Cha-uat district under special law
Nakhon Si Thammarat Governor Viroj Jivarungsan is implementing a special law for another 24 hours so state authorities have time to make a decision on what control measures they will put in place to cope with rubber farmers' protests. Security is also being beefed up at key locations and government buildings.
After the Cabinet chose not to implement the Internal Security Act yesterday, Viroj decided to declare Cha-uat district's Khuan Nong Hong Intersection as a restricted area under the Disaster Prevention Act of 2007 for 24 hours since Monday night.
However, insisting that her government would resolve the problem lawfully, Prime Minister Yingluck Shinawatra said she believed the Disaster Prevention Act was good enough to control the situation. She has also given her deputies Kittiratt Na-Ranong and Yukol Limlamthong the task of setting up mid- and long-term measures with operators of processed rubber businesses.
Meanwhile, protesters continued blocking a section of Highway 41 with pipes and tree branches. Security officials set up a checkpoint about a kilometre from the protest site in order to ensure no weapons were being taken in and urged motorists to take alternative routes.
At a meeting with related officials yesterday, Viroj urged agriculture officials to inspect rubber stocks at areas near the protest site since he had heard that some shops were hoarding rubber and supplying food to protesters. The meeting was also told that Army Region 4 had decided to set up a war room to provide back-up in case of emergency.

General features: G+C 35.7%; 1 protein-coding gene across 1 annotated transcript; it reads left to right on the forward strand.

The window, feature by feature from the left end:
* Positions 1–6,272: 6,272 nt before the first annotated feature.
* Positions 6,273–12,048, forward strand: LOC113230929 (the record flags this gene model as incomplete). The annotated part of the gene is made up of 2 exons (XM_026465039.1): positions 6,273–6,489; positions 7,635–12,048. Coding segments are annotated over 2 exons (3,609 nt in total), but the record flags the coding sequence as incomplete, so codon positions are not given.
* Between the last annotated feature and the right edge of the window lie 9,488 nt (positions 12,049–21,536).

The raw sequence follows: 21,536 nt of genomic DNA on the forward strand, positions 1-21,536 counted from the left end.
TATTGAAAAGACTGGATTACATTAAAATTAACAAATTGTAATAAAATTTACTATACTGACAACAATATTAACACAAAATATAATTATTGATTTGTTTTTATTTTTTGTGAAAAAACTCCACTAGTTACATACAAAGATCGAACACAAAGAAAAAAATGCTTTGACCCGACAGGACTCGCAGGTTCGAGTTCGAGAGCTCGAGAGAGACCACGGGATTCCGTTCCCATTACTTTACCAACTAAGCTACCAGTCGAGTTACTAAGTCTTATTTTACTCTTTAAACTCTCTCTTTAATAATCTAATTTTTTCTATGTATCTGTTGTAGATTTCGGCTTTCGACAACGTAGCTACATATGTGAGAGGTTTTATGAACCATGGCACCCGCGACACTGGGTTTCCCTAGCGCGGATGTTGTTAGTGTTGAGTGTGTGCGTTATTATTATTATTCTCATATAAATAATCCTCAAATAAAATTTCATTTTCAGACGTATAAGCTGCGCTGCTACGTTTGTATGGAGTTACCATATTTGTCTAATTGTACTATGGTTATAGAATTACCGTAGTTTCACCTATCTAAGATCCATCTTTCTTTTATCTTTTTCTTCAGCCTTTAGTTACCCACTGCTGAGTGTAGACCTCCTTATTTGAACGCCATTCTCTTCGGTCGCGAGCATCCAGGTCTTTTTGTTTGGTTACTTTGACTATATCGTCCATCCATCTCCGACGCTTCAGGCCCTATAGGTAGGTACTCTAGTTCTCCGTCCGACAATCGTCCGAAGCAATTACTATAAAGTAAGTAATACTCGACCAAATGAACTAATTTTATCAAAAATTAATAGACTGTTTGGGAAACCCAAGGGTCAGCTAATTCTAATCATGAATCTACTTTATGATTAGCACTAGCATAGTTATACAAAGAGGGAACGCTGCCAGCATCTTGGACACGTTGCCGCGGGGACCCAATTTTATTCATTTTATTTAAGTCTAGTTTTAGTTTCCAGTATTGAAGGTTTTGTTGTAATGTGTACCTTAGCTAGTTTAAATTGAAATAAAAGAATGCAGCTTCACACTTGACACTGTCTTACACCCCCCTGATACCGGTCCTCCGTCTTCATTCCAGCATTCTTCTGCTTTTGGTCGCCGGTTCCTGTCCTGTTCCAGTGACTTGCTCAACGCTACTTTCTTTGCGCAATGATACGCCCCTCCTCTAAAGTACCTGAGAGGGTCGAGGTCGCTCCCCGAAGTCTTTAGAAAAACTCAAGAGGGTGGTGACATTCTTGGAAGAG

Provincial police deputy chief Suthat Chansawat said 119 police officers had been injured, nine state vehicles damaged and three guns had gone missing during Monday's clash.
Viroj had earlier told Thai PBS TV that negotiations were going ahead but rubber growers continued to add demands. Other than demanding that the government boost the price of rubber from Bt90/kg to Bt120, "they are now demanding that the PM attend parliamentary sessions and sit at the negotiation table. These demands come from nowhere", he said.
Meanwhile, PM's deputy secretary-general Pol Maj-General Thawat Boonfueng said that though many were affected farmers, some protesters were also receiving orders from politicians at local or national level.
Separately, some 500 tapioca farmers launched a protest in Nakhon Ratchasima's Nong Bunnak district demanding that the government do something about the falling price of tapioca by September 30 or they would organise a major movement.